US, NATO praise Turkey's 'key' role in alliance
Speaking in a joint press conference in London ahead of a two-day NATO summit, they stressed the "very good relationship" with Ankara in terms of the alliance.
Additionally, Trump said he has a good personal relationship with Turkish President Recep Tayyip Erdoğan.
Praising Turkey's role in the Oct. 26 operation that led to the death of ISIL leader Abu Bakr al-Baghdadi, Trump said: "And I will say this, three weeks ago when we got Al-Baghdadi, Turkey was very helpful. And we flew over areas that were totally controlled by Turkey and the Turkish military. We said we are coming. They absolutely were very supportive.
"Actually, we didn't tell them what we were doing and where we're going. Turkey could not have been nicer could not have been more supportive."
Stoltenberg, for his part, added: "Turkey has been enormously important in our joint efforts to fight ISIS."
The NATO chief stressed that the coalition to defeat ISIL has been able to liberate territories under control of the terrorist group by using infrastructure based in Turkey.
"So, in the fight against ISIS, Turkey has played a key role," he added.
F-35 fighter jets
Addressing the controversy over Turkey buying Russian S-400 defense systems, Trump said Ankara had good reason, as when the U.S. refused to sell Turkey Patriot missiles it had to seek other sellers.
"They tried to buy ours and the Obama administration said you can't have them," he said. "And they said that a number of times and then Turkey went out and bought the Russian missile."
"So we'll see what happens. We're still talking about it. But they wanted to buy the Patriots. They tried to buy the Patriots. I think most of you
know that. And they were shut off from buying the Patriots. They were not allowed to buy it," he added.
Mentioning the U.S. F-35 fighter jet program, which Turkey was suspended from over the S-400 purchase, Turkey bought "billions and billions worth of F-35 fighter jets, it was one of the largest orders," Trump said.
If the U.S. refuses to deliver the F-35s, Turkey will have to explore other avenues, he added.
Stoltenberg urged continued talks between the U.S. and Turkey to solve the issue.
This July Turkey's acquisition of the advanced Russian air-defense system prompted the Trump administration to remove Turkey from the F-35 joint strike fighter program. The U.S. claims the system could be used by Russia to covertly obtain classified details on the jet and is incompatible with NATO systems.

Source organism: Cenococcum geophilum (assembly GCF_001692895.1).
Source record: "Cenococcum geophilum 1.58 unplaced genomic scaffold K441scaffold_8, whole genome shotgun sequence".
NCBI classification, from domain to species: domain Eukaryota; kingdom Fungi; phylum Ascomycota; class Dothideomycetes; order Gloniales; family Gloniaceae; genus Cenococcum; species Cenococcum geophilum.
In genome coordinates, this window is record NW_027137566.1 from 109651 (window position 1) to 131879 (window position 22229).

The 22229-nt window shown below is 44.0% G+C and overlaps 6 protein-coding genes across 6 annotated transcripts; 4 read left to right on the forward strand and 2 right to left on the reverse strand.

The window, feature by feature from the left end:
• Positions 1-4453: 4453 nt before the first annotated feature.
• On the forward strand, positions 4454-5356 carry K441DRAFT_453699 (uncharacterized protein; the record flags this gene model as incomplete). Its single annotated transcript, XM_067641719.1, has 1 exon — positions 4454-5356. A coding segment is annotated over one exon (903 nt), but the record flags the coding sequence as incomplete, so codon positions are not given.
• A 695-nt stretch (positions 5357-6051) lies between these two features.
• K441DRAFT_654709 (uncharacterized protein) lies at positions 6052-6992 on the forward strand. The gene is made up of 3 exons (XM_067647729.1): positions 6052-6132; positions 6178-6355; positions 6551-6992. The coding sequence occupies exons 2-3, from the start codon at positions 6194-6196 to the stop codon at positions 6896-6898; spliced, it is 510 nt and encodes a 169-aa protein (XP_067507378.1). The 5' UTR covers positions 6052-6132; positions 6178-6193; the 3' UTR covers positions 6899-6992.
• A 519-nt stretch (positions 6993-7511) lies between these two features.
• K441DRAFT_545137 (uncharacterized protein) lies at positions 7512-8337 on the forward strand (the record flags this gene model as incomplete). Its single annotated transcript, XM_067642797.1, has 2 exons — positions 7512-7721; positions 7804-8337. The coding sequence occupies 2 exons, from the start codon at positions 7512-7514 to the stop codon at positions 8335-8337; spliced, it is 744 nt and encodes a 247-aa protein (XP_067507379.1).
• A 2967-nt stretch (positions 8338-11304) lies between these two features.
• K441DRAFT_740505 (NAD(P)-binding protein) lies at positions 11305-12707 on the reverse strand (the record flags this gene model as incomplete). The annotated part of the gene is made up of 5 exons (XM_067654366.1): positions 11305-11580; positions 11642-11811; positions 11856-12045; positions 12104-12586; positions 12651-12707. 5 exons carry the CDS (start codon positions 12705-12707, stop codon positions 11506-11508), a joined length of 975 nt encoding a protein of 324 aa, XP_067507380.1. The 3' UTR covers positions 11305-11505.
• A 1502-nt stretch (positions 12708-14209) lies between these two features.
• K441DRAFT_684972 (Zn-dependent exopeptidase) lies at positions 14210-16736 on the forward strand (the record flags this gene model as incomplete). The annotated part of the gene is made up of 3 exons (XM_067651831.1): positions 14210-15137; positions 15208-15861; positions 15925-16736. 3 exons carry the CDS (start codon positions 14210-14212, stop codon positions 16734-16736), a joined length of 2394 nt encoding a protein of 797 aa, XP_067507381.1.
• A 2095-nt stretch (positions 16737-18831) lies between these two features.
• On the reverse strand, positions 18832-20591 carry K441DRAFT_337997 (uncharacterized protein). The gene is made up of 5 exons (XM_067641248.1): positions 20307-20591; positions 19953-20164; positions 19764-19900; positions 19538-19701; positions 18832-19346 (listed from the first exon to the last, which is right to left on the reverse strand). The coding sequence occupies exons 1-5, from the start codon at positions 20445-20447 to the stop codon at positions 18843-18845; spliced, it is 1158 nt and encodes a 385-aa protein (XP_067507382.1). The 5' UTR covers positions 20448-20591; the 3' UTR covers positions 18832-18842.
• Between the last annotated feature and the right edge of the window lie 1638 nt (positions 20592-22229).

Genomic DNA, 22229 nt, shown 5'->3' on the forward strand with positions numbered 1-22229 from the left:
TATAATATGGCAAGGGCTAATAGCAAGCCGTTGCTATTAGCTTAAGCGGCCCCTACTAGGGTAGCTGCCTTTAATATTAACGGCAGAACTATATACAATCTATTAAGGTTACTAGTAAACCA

Turkey, however, counters that the S-400 would not be integrated into NATO systems and would not pose a threat to the alliance.
Turkish officials have also proposed setting up a commission to study the issue, but has yet to get a positive response from the U.S.
Macron's 'brain dead' comment 'disrespectful'
Trump also slammed his French counterpart Emmanuel Macron's "brain dead" comment on NATO, saying it was "insulting" and "very disrespectful".
"I heard that President Macron said NATO was brain dead. I think that's very insulting to a lot of different courses," Trump said.
"When you have such difficulty in France, you look at what's happened with the Yellow Vests. You look at what's going on during certain parts of this season. They've had a very rough year, and you just can't go around making statements like that about NATO. It's very disrespectful," he said.
"Nobody needs NATO more than France," Trump said.
He added it is "very dangerous" for France to make such comments.
Earlier in November, Macron called NATO "brain dead" in an interview with The Economist. He also expressed doubts on the applicability of the principle of collective defense, explaining that the U.S. showed signs of "turning its back" on its military allies as it had "demonstrated starkly with its unexpected troop withdrawal from northeastern Syria last month".
Talking on the tariff crisis between the U.S. and France, Trump said: "I'm not gonna let people take advantage of American companies. If anyone's going to take advantage of the American companies, it's going to be us. It's not going to be France.”
The Trump administration on Dec. 2 proposed tariffs on up to $2.4 billion worth of French imports, including cheese, lipstick, handbags and sparkling wine, in a tit-for-tat response to France's tax on American tech giants including Google, Amazon and Facebook.
Criticizing the lack of action by the former U.S. presidents, Trump also said he was pushing negotiations with South Korea and Japan, two American allies in the Asia Pacific, to up their spending in shouldering the cost of deploying U.S. troops in those countries.
Both Stoltenberg and Trump agreed on the importance of developing good relations with Russia. Additionally, Trump said Russia wants to make a nuclear arms control deal -- after the U.S. terminated an existing nuclear treaty between the two military competitors in early August.
The unilateral annulment of the Intermediate-Range Nuclear Forces Treaty, or INF, signed by former U.S. and Russian presidents Ronald Reagan and Mikhail Gorbachev in 1987, meant the death of arms control efforts that took decades for nations to realize. The accord prohibited Washington and Moscow from fielding ground-launched cruise missiles that could fly between 310 and 3,400 miles.